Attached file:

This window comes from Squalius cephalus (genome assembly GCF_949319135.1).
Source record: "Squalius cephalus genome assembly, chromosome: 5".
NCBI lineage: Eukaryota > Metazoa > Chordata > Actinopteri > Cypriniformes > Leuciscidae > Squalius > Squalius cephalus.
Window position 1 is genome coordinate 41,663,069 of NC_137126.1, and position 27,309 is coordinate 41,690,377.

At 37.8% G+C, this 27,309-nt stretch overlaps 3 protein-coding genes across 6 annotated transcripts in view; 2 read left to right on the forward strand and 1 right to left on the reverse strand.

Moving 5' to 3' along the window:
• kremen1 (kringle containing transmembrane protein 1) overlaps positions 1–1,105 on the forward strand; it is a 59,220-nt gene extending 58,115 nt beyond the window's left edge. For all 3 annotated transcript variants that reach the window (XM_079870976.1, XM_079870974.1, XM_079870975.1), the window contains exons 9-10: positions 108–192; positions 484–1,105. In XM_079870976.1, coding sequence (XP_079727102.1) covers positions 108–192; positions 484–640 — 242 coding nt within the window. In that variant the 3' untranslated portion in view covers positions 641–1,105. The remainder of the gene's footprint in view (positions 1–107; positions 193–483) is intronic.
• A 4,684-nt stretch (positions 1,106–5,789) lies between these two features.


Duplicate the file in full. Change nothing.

This window comes from Squalius cephalus (genome assembly GCF_949319135.1).
Source record: "Squalius cephalus genome assembly, chromosome: 5".
NCBI lineage: Eukaryota > Metazoa > Chordata > Actinopteri > Cypriniformes > Leuciscidae > Squalius > Squalius cephalus.
Window position 1 is genome coordinate 41,663,069 of NC_137126.1, and position 27,309 is coordinate 41,690,377.

At 37.8% G+C, this 27,309-nt stretch overlaps 3 protein-coding genes across 6 annotated transcripts in view; 2 read left to right on the forward strand and 1 right to left on the reverse strand.

Moving 5' to 3' along the window:
• kremen1 (kringle containing transmembrane protein 1) overlaps positions 1–1,105 on the forward strand; it is a 59,220-nt gene extending 58,115 nt beyond the window's left edge. For all 3 annotated transcript variants that reach the window (XM_079870976.1, XM_079870974.1, XM_079870975.1), the window contains exons 9-10: positions 108–192; positions 484–1,105. In XM_079870976.1, coding sequence (XP_079727102.1) covers positions 108–192; positions 484–640 — 242 coding nt within the window. In that variant the 3' untranslated portion in view covers positions 641–1,105. The remainder of the gene's footprint in view (positions 1–107; positions 193–483) is intronic.
• A 4,684-nt stretch (positions 1,106–5,789) lies between these two features.